Student Work

The Effect of Electromagnetic Pressure on Silicon Wafer Manufacturing

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In this research, a new manufacturing process for creating silicon crystal substrates is proposed. It differs from conventional plate solidification processes in the utilization of electromagnetic whose goal is to reduce the substrate thickness while it is being continuously pulled from the liquid material in the crucible. This research utilizes an alloy mixture of bismuth and indium instead of silicon due to the hazards and reactive nature of liquid silicon. In previous studies conducted at Shibaura Institute of Technology, several initial conditions of the electromagnetic pressure were unsuccessful at creating large areas of ultra-thin cross sections. This study focused on the application of frequencies at 2.5 MHz and 630 kHz to thin the solidifying metal alloy substrates as well as the use of thermal Finite Element Analysis to simulate the process and estimate the optimal rate of forced convection heat transfer on the system. By using the simulated heat transfer coefficient as a starting point for the cooling units, keeping the solidification line of the substrate centered under the electromagnetic coils was easier. By running the experiments through a variety of voltage variations, multiple successful combinations of frequencies, voltages, and magnetic flux densities were found that created substrates with thickness less than 100 micrometers in larger areas than prior studies.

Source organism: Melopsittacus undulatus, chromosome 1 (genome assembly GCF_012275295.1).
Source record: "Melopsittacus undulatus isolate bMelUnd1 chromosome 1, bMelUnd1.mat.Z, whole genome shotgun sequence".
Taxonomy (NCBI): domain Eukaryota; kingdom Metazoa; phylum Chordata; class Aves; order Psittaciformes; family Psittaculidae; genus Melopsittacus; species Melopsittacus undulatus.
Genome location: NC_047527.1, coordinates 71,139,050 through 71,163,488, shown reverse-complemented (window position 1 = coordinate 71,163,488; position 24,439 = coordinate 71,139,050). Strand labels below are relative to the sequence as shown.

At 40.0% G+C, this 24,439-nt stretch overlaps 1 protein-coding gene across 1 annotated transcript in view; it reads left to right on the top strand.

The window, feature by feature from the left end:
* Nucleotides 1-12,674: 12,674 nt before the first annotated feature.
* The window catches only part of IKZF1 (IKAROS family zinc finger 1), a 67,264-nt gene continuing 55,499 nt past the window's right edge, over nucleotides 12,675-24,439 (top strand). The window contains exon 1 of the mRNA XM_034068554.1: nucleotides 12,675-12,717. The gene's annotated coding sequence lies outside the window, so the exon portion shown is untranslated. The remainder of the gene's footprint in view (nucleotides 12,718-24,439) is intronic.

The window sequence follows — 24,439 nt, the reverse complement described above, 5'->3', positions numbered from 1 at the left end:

• This report represents the work of one or more WPI undergraduate students submitted to the faculty as evidence of completion of a degree requirement. WPI routinely publishes these reports on its website without editorial or peer review.
  • 83806
  • E-project-121622-073349
  • 2022
UN Sustainable Development Goals
Date created
  • 2022-12-16
Resource type
  • E-project-121622-073349
Rights statement
Last modified
  • 2023-01-12


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